When my doctor wouldn’t refill the prescription anymore, I learned how to doctor shop. This went on for years. I thought I was doing just fine. I had a good job, a nice apartment, and a girlfriend I thought I might propose to eventually.
It was my girlfriend who confronted me about the pills. I tried to downplay it, but she wasn’t stupid. She knew I used them daily. I agreed to stop, and when I couldn’t, I was shocked. When I tried to quit, I got extremely anxious. I felt nauseous and achy, and I couldn’t sleep. I knew I had a real problem.
My girlfriend helped me find a recovery program. It started with medical detox to help me stop using safely. That was so difficult, but it was a good reminder that what I thought was reasonable drug use was a real addiction.
Recovery after detox was slow, but it worked. I finally addressed the root problem, which was my mental health and mood disorders. I came out feeling better, more physically fit than ever, and armed with strategies to cope with life without benzos. My girlfriend and I are now married, and I will forever be in debt to her for being brave enough to confront me about drug use.” –Brad S.
Benzos Nearly Ruined My Life
“Like a lot of people, I saw prescription drugs as safe alternatives to harder drugs, even drinking. My dad was an alcoholic, and I didn’t want to go down that path. With pretty bad anxiety, I self-medicated, but I refused to do it with alcohol. I thought taking prescriptions without a doctor’s direction was a smart move. I was just treating my anxiety, right?
I thought I had it all under control, but the relief I got from taking one dose of Xanax or Valium stopped being enough. I doubled the dose. I took the pills throughout the day. I was in a constant state of buzzed relaxation. I fell asleep on the subway one day and had my purse stolen. I was so zoned out at work that I couldn’t get anything done. Eventually, I got fired.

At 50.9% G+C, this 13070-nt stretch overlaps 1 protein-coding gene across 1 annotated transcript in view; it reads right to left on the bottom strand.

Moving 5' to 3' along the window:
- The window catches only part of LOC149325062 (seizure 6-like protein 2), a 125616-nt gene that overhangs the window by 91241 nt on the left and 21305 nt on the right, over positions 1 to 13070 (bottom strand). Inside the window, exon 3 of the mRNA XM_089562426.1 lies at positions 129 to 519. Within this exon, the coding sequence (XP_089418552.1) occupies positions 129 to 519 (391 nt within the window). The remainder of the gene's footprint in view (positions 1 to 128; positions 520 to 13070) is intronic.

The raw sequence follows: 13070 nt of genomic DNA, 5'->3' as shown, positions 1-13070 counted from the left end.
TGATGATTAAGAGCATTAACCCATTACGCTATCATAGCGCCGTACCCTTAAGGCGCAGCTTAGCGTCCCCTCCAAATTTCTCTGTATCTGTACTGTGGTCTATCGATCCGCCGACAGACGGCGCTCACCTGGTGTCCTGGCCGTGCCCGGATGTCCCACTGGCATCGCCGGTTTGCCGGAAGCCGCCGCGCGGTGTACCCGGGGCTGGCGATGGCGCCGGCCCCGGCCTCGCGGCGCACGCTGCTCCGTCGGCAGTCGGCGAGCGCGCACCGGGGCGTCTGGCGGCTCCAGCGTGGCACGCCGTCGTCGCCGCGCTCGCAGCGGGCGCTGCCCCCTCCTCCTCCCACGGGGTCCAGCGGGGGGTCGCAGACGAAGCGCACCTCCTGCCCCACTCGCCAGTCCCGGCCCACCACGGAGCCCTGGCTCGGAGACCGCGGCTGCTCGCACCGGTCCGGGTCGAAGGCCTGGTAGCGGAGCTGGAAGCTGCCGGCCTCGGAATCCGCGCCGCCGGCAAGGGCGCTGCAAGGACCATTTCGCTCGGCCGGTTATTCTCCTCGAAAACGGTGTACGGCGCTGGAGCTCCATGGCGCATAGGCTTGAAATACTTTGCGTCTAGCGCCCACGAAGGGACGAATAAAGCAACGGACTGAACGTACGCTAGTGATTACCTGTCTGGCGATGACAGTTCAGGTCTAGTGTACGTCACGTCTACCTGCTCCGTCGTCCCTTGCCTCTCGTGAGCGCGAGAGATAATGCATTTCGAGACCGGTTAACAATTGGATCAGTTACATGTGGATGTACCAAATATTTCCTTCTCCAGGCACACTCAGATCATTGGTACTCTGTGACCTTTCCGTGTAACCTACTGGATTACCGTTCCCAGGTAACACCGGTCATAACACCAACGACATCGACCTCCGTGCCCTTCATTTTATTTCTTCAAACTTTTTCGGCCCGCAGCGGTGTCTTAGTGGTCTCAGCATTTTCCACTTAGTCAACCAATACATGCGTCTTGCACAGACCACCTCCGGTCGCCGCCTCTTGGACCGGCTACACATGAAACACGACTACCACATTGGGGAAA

Even after these kinds of things kept happening, I denied to myself that I had a problem. My sister confronted me, but I got mad and stopped talking to her. When I ran out of money, I went to my parents. They took me in but soon after regretted it. I found a low-paying job, but I still couldn’t afford the rent to move out.
It was the prospect of my parents kicking me out and having literally nowhere else to go that led me to get help. My parents agreed to send me to rehab. The comedown was rough, but once my head was clear again, I saw the wreckage of my life. I had a good job and friends once. Now I had no job, no money, no friends, and only my parents behind me.
Thankfully, that was enough. Recovery has been difficult. It’s still tough for me not to reach for denial. I have to remind myself daily that I got addicted to drugs. It happened, but now it’s over, and I fight to stay sober every day.” –Nikki F.
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Seeking Professional Help for Benzo Addiction
If these stories spark something familiar inside you, it might be time to seek residential care. Whether it’s for you or a loved one, professional help is the best way to recover from benzodiazepine addiction. The most critical first step is to detox safely.
Unlike other drugs, benzos cause a withdrawal syndrome that is more than just uncomfortable—it’s dangerous. There is a risk of psychosis, delusions, seizures, and even death when coming off benzos too abruptly. Don’t try to take this step alone. Contact a rehab facility that includes supervised detox or can recommend an appropriate program.
Detox is only the first step. Follow up safe detox with long-term therapy and other kinds of professional care. This is necessary to reduce the risk of later relapse. With supervised detox and a solid residential facility and recovery program, you can have a happy ending to your benzo story.